After a group lunch in the UiS cafeteria and a head-clearing walk up to the tower to watch the sun already going down, at 2:15 I gave a public talk on Blue Humanities pasts and futures. It was great to give the talk to an audience with a core of committed PhD students, most of whom had travelled all the way to Stavanger for a course on the Blue Humanities. I also loved the wide ranging q&a featuring questions from Dolly and Finn Arne Jorgenson, who co-run the Greenhouse / NoRS-EH and have made it such an important fixture of European and global environmental humanities thinking. We talked about how my own trajectories, from oceans to other forms of water, and my personal practice as a sea swimmer, contrast with the river valley and flood plains histories that impact the lives of so many people, both today and in the past. We also talked about how academic practices produce messy collectives, and why polyvocal communities are the best ones.
That was the end of my official contributions to this week long course, which continues with a museum day on Wednesday and a closer look at East Asia during the last few days. But it wasn’t quite my final event with the enthusiastic PhD students. They led me on a long and labyrinthine walk down toward the water’s edge, past the football stadium, through an open construction site, past a massive structure used to repair oil rigs, until we finally arrived a a small, basically hidden barge, tied up to a dock in full late afternoon darkness. On the barge was a small wooden sauna hut with a wood stove burning inside. There were also two ladders leading down to the imposingly cold waters of the bay. (The water temperature was, I think, around 8 degrees C, or 46 F, which seems about right – but the air was a bit colder than that!). I enjoyed popping in and out of the cold water while warming up with everyone in the sauna. I left earlier than the students. The walk back to the bus stop through the maze of construction was tricky, and I did get on the bus heading the wrong way – but I made it back to to the cozy Yladir hotel eventually.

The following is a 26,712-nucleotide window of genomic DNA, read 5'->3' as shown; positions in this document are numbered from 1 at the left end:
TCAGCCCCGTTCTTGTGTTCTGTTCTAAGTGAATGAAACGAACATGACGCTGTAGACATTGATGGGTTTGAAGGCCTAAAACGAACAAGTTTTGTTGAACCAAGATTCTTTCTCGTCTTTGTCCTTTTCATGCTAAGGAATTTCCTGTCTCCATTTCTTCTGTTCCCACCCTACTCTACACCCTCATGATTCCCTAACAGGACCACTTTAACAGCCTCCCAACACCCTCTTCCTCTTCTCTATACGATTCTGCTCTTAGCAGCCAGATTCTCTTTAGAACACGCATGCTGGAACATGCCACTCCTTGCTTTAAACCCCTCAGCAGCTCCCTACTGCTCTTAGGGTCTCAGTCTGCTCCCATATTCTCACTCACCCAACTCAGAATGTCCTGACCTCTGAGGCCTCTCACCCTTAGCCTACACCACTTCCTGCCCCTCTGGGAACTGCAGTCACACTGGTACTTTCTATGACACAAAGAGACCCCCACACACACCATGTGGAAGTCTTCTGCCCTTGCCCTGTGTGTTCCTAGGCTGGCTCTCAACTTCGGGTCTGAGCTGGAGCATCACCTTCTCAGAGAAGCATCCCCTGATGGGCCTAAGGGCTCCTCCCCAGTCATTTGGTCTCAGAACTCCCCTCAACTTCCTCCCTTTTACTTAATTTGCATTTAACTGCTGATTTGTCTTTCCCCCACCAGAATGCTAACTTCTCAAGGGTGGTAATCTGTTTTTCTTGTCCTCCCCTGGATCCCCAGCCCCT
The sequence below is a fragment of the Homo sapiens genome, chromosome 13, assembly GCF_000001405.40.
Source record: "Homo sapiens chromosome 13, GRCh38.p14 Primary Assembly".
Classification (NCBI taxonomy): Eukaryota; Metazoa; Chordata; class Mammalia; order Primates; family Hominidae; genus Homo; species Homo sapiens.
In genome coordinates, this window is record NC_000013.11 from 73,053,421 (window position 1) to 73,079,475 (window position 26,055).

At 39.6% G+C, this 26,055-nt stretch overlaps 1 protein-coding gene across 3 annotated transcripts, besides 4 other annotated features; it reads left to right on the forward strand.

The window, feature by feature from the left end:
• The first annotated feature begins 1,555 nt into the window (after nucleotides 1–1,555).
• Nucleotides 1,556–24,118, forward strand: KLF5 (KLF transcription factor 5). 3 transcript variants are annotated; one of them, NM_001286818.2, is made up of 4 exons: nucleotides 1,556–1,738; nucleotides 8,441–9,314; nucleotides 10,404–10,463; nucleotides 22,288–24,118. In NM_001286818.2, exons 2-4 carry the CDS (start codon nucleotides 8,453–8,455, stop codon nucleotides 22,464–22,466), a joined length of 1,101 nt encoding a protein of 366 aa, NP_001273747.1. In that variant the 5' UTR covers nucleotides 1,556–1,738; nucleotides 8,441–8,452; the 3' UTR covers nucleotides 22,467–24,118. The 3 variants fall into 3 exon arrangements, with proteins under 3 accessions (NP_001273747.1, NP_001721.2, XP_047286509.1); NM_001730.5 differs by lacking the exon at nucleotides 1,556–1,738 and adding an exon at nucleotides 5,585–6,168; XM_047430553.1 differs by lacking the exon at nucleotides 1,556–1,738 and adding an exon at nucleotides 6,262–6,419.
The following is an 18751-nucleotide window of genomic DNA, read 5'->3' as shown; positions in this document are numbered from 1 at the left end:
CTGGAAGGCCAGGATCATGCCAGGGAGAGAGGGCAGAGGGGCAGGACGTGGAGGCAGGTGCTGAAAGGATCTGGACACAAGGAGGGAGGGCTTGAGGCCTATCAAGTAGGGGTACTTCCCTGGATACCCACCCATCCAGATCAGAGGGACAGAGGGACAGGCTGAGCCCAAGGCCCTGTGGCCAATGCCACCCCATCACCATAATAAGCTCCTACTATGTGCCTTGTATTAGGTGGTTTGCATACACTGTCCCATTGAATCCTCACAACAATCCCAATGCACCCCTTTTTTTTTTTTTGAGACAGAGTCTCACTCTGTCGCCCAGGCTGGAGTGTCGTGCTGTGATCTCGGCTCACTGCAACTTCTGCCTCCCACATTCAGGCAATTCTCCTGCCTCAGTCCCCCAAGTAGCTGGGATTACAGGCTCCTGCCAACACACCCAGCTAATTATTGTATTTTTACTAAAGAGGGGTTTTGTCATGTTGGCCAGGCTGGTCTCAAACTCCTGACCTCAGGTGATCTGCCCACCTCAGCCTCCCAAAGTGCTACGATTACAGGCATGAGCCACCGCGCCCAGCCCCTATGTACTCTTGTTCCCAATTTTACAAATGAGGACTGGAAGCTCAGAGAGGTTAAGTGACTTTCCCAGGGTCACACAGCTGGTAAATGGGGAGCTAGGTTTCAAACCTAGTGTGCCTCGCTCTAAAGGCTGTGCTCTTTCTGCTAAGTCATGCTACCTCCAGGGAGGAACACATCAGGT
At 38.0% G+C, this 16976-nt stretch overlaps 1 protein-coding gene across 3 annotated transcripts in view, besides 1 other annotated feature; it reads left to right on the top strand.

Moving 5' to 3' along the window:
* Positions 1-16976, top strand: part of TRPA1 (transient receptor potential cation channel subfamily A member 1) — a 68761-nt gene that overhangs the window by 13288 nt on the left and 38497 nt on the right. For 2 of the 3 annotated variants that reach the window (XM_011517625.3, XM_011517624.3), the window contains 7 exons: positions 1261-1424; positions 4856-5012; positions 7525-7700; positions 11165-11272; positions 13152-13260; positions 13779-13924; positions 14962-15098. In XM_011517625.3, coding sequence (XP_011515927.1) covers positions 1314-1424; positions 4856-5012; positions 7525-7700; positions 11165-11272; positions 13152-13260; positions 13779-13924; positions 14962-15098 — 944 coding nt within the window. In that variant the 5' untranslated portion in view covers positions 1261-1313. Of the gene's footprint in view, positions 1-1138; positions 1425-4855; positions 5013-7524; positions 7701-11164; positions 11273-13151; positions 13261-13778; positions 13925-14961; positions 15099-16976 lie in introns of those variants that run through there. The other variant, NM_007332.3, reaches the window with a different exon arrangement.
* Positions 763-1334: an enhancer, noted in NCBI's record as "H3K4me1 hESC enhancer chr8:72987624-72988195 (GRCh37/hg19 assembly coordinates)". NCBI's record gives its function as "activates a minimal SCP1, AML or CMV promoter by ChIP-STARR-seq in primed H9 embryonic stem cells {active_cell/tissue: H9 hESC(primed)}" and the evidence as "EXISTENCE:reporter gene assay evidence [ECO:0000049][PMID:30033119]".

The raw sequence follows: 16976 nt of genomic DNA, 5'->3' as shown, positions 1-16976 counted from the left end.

Such a pleasure to visit the Greenhouse and NoRS-EH! It’s been, over the past few years for people like me who follow environmental humanities scholarship online, something of a legendary place. The Book Talk e-archive that Dolly and Finn Arne have compiled since the early days of Covid moved so many things online is an amazing resource. Even though daylight was in short supply – the sun didn’t come up until after 9 am, and it set before 4 pm – I enjoyed some great walks around campus. But the fjord hikes will have to wait for a future visit!